That is why withdrawing to a vantage point where we can begin to expose the allurements of the world is a necessary part of the spiritual path.  It breaks the pattern.  It allows us to see things in God’s light.  And because we are so used to walking by other lights, the adjustment takes a little time.

Gaining perspective can take people out of their normal routines for weeks, months, or even years.   Or it may only be momentary and pass relatively unnoticed by those around.  One way or another, that is why in former times Catholics were encouraged to give up certain things during the days of Lent — such as the theater, movies and, later, television, as well as innocent pastimes and enjoyments such as dancing, going to parties, getting married, or just eating sweets.  Not because such things are wrong.  They aren’t.  But they soften us to the enticements of the world, distracting us from the necessary inner work of spiritual attentiveness and growth, imbedding us ever more firmly in patterns of social accommodation and assimilation.   So we withdraw from them for a while to gain distance and perspective, not to become unhappy, isolated, and remote.

Our lenten discipline allows us to be proven, tested, assayed, scrutinized — by ourselves but also by the Spirit of God.   If it is effective, like Jesus we will encounter the power and allurement of the world, sometimes in its least humane and unloving face.   In some ways we will be confronted by Satan, the adversary.  In all of this, we are supposed to feel drawn, pulled, lured.  For it is by resisting that we gain strength and direction for our return to the world.

The tests posed to Jesus that begin unraveling the coiled history of sin are as relevant to us today as they were in first century Judea.  We are impelled to feed the hungry as Jesus fed the multitudes, but providing only for material needs misses the deeper, more urgent hunger.  Social welfare is not enough.  Astounding achievements may seem like invasions of the divine, but even miracles can lure us into mere admiration and complacency, leaving the real work undone.  And there is always the lure of wealth and power, by means of which, we are convinced, we could really put things right, if only we had enough.  Of course, there never seems to be enough.  In time, if we are lucky, we will learn that all such means are not only dangerous, they also corrupting.  Unless, that is, we put the Realm of God first.  And then, as Jesus knew, the rest will follow.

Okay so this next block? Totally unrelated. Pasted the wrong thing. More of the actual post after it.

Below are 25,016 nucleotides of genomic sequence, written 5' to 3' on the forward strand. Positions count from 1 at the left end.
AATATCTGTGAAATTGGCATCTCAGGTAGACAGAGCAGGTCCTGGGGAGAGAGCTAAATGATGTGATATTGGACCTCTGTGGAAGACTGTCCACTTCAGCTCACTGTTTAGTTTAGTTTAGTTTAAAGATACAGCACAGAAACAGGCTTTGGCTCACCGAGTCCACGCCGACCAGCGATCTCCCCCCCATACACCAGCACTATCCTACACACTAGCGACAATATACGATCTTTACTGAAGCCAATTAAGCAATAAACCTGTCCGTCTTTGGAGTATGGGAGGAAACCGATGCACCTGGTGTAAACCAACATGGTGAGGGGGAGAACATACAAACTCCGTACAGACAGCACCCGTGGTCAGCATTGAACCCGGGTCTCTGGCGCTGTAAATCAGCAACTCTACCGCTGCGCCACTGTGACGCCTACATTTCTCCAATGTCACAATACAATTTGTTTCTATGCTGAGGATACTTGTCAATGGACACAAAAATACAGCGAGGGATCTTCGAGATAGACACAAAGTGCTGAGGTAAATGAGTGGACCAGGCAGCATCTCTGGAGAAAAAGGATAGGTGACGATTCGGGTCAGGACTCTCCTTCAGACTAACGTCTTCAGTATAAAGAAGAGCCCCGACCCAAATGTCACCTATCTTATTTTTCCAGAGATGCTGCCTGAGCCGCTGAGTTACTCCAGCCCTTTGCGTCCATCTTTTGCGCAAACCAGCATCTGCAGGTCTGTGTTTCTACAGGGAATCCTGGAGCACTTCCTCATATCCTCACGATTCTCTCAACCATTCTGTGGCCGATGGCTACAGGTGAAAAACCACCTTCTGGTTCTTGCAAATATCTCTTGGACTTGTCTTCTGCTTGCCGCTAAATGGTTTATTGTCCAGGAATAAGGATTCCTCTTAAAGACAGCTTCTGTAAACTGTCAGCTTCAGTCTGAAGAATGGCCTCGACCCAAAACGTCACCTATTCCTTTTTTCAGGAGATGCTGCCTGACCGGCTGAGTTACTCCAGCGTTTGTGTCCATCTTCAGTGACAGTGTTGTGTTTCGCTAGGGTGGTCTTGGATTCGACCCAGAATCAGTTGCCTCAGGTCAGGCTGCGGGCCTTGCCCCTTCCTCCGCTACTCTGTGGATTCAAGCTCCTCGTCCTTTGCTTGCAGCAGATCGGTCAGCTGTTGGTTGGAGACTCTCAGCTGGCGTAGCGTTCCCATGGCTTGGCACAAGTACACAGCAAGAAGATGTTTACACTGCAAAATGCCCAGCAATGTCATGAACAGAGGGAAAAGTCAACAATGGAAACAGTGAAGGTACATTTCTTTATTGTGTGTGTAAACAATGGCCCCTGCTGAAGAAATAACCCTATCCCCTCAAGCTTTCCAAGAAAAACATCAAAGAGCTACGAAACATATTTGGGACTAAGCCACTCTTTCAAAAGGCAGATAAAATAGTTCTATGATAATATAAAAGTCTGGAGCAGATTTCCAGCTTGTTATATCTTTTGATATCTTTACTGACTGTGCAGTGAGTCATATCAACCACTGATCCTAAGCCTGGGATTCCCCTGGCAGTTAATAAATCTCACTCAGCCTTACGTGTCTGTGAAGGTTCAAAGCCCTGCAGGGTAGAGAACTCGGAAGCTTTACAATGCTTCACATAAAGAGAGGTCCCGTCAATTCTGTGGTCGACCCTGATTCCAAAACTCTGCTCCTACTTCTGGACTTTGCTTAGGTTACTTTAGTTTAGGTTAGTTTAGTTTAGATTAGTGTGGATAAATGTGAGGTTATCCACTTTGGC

In the end, no matter how many stages or trials we pass through, like Jesus we must return to the world.  That is the goal and purpose of the testing.  We must go back into the movie theater, the classroom, the marketplace, the courts, the hospital, and the laboratory, but hopefully strengthened against their power to dull our spiritual sensibilities.  For we have work to do there.  It is called ministry.

Lent provides an opportunity, a gracious gift, for us to accompany Jesus back into the desert, to be tested, to see whether in this round of the journey of our lives, we may spiral closer to that burning heart of love around which all things move, and in which they live and have their being.  May the Holy Spirit cast us out into that wilderness to accompany Jesus with a willing heart.